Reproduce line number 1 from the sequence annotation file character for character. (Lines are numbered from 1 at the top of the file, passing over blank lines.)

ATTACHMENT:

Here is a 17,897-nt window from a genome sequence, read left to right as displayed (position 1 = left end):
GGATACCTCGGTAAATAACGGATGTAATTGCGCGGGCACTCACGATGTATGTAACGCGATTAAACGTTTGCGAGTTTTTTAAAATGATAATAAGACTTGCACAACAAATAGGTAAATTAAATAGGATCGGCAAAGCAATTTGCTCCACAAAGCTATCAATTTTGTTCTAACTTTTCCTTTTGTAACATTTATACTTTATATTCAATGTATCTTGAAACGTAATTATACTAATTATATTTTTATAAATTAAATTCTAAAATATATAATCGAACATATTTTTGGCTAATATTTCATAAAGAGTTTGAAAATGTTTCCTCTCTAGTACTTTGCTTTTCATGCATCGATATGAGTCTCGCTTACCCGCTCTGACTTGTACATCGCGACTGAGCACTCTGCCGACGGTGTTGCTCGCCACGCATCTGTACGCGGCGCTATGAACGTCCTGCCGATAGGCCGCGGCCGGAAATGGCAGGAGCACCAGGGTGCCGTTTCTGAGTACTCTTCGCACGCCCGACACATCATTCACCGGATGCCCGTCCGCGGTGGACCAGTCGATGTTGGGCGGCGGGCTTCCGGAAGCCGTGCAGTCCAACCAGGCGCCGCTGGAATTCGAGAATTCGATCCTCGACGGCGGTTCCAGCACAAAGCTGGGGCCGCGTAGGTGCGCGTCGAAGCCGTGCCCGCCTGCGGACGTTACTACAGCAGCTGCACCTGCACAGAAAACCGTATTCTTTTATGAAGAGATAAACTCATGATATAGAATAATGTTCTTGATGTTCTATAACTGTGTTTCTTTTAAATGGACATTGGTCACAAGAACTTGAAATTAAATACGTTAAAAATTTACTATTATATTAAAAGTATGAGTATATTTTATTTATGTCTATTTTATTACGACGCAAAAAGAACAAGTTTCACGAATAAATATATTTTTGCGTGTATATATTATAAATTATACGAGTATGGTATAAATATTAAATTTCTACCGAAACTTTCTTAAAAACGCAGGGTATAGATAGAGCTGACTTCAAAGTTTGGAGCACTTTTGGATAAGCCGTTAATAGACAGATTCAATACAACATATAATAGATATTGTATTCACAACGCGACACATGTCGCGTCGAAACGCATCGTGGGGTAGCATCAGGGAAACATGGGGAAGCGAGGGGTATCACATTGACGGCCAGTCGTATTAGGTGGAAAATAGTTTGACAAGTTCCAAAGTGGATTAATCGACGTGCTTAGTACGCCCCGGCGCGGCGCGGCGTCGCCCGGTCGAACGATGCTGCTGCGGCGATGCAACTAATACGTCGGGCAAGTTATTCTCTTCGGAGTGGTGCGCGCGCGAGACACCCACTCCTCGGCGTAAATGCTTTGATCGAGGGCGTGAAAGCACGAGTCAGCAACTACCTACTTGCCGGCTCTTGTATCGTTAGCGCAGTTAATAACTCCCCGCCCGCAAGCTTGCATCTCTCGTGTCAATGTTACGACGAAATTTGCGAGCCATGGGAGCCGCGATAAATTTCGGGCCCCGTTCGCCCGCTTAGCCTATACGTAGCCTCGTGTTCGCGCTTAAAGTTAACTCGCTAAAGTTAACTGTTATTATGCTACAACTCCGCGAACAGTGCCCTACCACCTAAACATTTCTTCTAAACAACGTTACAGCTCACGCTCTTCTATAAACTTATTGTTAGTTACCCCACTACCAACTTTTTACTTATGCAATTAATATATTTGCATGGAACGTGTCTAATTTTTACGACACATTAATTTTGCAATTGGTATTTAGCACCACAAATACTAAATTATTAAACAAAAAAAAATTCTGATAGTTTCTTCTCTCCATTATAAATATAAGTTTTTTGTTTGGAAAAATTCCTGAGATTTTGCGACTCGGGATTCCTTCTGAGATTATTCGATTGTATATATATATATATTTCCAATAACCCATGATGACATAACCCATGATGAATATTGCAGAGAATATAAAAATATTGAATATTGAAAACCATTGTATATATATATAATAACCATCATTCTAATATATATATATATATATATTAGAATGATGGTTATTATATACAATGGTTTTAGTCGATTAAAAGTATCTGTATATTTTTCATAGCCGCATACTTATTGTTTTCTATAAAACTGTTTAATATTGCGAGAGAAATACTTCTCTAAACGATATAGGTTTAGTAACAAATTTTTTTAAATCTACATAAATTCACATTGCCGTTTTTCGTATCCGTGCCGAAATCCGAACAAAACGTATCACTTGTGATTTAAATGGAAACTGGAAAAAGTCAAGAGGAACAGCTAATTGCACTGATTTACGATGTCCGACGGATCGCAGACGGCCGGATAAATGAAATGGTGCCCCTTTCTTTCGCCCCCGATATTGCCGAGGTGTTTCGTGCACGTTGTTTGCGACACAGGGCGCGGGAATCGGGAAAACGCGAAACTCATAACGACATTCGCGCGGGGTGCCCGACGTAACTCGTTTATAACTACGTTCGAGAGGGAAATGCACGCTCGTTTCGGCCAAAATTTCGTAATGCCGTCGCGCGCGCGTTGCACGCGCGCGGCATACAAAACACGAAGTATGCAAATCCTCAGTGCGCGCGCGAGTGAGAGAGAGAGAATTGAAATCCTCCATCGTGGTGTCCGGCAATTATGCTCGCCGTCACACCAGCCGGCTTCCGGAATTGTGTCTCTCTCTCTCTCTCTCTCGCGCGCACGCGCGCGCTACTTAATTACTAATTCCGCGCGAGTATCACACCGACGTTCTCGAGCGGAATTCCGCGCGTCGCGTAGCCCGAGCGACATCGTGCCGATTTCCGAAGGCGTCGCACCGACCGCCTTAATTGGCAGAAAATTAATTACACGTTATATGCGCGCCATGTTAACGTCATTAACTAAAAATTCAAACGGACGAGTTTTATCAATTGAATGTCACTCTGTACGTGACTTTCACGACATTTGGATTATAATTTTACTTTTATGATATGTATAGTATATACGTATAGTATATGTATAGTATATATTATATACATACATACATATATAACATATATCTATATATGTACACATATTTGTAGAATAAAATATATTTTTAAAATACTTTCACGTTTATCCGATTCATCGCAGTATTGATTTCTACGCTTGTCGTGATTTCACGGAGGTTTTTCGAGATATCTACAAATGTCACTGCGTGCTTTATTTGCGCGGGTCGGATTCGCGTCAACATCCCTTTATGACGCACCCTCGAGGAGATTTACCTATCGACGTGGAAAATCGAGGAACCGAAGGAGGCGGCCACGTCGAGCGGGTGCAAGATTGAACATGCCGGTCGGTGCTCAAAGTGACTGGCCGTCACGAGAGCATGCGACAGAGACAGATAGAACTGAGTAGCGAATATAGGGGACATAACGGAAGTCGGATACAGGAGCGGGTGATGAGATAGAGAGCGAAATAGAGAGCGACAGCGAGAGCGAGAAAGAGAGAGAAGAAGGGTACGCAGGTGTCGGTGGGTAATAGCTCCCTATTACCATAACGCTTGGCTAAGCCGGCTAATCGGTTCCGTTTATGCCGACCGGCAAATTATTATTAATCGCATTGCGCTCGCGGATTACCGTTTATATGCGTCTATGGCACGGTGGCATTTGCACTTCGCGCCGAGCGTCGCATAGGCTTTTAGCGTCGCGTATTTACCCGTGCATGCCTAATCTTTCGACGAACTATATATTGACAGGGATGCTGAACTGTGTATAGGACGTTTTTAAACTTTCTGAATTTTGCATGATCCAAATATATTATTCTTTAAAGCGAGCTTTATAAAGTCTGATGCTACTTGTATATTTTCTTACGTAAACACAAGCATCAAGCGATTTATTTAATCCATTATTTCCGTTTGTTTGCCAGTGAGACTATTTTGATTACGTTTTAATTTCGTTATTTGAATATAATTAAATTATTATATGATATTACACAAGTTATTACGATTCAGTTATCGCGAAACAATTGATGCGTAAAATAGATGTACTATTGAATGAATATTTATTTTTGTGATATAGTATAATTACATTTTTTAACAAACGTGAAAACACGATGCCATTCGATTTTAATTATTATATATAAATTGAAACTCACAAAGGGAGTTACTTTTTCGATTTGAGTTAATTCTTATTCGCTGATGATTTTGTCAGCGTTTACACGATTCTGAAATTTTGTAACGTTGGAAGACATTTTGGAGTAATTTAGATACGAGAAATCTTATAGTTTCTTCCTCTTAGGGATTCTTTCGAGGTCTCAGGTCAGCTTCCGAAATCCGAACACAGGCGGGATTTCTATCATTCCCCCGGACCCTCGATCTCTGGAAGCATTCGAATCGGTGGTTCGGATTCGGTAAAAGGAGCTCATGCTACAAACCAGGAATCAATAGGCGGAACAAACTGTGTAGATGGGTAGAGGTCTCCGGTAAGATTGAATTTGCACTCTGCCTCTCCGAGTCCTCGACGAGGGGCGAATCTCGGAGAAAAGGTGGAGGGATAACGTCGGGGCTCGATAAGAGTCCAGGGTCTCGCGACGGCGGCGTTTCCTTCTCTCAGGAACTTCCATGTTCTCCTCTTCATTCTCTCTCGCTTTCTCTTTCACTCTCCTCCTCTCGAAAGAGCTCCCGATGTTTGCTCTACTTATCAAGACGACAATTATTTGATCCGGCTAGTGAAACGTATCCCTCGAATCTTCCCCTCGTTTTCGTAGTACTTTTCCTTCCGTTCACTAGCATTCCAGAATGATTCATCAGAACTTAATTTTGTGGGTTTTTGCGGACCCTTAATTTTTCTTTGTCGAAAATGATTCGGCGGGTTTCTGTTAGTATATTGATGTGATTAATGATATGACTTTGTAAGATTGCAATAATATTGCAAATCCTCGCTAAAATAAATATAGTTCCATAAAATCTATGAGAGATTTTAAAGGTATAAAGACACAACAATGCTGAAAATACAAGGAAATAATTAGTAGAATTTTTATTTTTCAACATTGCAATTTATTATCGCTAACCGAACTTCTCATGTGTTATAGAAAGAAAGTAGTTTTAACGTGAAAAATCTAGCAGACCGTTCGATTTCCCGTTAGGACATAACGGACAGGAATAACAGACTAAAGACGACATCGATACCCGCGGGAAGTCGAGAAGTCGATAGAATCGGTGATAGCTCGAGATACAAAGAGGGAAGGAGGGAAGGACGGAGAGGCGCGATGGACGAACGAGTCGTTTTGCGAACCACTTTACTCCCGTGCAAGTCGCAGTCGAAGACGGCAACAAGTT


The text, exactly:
Here is a 17,897-nt window from a genome sequence, read left to right as displayed (position 1 = left end):